Snoring sounds aren’t the only reason sleep apnea could be impacting your relationship. Sex hormones, like testosterone, rise with sleep and fall when there is a lack of it. Because sleep apnea causes intermittent waking and chronic sleep deprivation, it is a common cause of sexual dysfunction in both men and women. Getting treated for sleep apnea could improve your bedroom life and bring sexy back if you are experiencing:
Erectile dysfunction: Erectile dysfunction is twice as common in patients diagnosed with sleep apnea, likely caused by both lack of sleep and reduced oxygen levels. Healthy young men found a decrease in testosterone when there were several nights of short sleep times. In one study, erectile dysfunction vanished in 40% of patients treated for sleep apnea.
Loss of libido: Obstructive sleep apnea has been shown to negatively impact sexual function in women, independent of age and associated co-morbid diseases. Severity of sleep apnea has not been shown to be an indicator of sexual dysfunction in women.
Depression and Other Mood Disorders
People with depression were found to be five times more likely to suffer from sleep-disordered breathing People with insomnia have a ten-fold risk of developing depression compared with those who sleep well. Men and women who said they snorted or stopped breathing at least five nights per week were three times more likely to show signs of major depression. OSA patients who were treated by CPAP for one year showed that improvements in symptoms of depression were significant and lasting.
70% of type 2 diabetics also have obstructive sleep apnea. Studies show early-morning increase in blood sugar in people who have Type 2 diabetes and sleep apnea could be reduced by up to 45% as a result of OSA treatment. Sleep duration and quality have emerged as predictors of levels of Hemoglobin A1c, an important marker of blood sugar control.
As many as 50% of obstructive sleep apnea patients have insomnia, and many of these patients also report fatigue, non-restorative sleep and difficulty in concentrating. (3) It’s estimated that of insomniacs with middle of the night awakenings, 90-100% have a sleep breathing disorder.
Sleep apnea is more common among cancer patients. It’s estimated that 30% to 88% of cancer patients are affected by sleep disorders. Moderate to severe obstructive sleep apnea is associated with a 2.5 times higher risk of cancer and a 3.4 times higher risk of dying from cancer. Cancer patients are twice as likely to experience insomnia.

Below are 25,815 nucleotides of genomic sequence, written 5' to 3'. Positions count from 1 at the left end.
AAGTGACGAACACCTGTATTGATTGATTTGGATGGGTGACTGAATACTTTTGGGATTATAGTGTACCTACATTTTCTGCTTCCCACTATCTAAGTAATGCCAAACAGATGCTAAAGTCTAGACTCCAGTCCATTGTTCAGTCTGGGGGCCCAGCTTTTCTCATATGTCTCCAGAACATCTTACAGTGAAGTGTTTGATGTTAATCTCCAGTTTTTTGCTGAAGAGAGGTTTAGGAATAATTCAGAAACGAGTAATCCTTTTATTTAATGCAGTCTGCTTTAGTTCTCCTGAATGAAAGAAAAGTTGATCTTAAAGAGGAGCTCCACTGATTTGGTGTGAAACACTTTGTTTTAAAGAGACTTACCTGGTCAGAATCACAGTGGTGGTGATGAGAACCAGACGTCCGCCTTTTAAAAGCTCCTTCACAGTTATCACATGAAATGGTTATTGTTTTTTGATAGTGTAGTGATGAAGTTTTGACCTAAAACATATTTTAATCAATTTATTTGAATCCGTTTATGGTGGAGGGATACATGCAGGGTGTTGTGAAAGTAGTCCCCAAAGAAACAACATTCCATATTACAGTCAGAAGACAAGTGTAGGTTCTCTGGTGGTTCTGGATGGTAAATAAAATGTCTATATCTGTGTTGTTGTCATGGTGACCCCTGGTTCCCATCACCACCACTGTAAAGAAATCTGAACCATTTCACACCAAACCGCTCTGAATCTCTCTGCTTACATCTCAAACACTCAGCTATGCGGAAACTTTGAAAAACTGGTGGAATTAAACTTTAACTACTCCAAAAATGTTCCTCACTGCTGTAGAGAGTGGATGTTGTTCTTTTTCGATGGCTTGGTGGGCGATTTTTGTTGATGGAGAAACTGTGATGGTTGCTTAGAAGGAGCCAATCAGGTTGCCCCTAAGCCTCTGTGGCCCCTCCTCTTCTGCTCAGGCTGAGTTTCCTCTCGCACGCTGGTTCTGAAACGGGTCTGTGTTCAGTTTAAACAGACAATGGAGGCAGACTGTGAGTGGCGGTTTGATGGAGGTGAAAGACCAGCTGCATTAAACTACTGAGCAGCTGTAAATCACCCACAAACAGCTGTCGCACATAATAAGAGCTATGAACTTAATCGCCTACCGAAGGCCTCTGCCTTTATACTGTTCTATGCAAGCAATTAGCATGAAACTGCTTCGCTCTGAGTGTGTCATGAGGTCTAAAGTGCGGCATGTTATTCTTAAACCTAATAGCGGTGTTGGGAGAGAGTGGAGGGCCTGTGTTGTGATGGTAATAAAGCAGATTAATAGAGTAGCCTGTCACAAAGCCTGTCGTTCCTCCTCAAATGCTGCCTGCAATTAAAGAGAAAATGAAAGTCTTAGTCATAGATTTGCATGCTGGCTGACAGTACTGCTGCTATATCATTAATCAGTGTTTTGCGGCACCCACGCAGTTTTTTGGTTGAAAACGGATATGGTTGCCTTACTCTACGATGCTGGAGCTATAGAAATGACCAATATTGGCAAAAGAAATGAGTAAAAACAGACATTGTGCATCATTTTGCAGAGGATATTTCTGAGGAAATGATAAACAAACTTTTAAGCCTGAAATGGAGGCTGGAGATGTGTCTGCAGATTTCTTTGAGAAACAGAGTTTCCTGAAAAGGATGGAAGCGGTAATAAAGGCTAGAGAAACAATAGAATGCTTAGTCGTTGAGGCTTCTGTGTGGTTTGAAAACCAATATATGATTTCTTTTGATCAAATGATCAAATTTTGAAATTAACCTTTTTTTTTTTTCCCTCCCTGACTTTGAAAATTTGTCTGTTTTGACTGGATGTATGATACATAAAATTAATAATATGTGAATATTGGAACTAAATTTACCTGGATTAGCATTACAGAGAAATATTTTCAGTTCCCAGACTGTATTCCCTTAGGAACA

Obstructive sleep apnea doubles the risk of stroke in men. Men with moderate to severe sleep apnea were about three times more likely to have a stroke than men with mild or no sleep apnea. Sleep apnea is common in people with silent strokes and small lesions in the brain. An estimated 70% of acute ischemic stroke patients may have sleep apnea. Sleep apnea may negatively affect the short- and long-term outcome in acute ischemic stroke patients. Early treatment of sleep apnea may help reduce risk of silent strokes in these patients.
Short sleep duration leads to metabolic changes, likely linked to obesity. Insufficient sleep during childhood may adversely affect the function of a region of the brain known as the hypothalamus, which regulates appetite and the expenditure of energy. Snoring and sleep apnea should not be taken lightly! If you believe that you or your loved one may have sleep apnea, contact your physician or sleep apnea dentist today.
Snoring is not only disruptive to the snorer’s bed partner, but can also be an indication of a more serious medical...
Source 1: Teran-Santos J et al, NEJM 1999
Source 2: Sassanai, et al. Sleep
Source 3: Dr Barry Krakow’s findings on the relationship between insomnia and sleep-disordered breathing
Source 4: Gami AS, Olson EJ, Shen WK, et al. Obstructive sleep apnea and the risk of sudden cardiac death: A longitudinal study. JACC 2013; available at: http://content.onlinejacc.org
Source 5: Susan Redline, M.D., professor, medicine, Case Western Reserve University, Cleveland; Ken Monahan, M.D., assistant professor, medicine, Vanderbilt University, Nashville; Nov. 3, 2009, Journal of the American College of Cardiology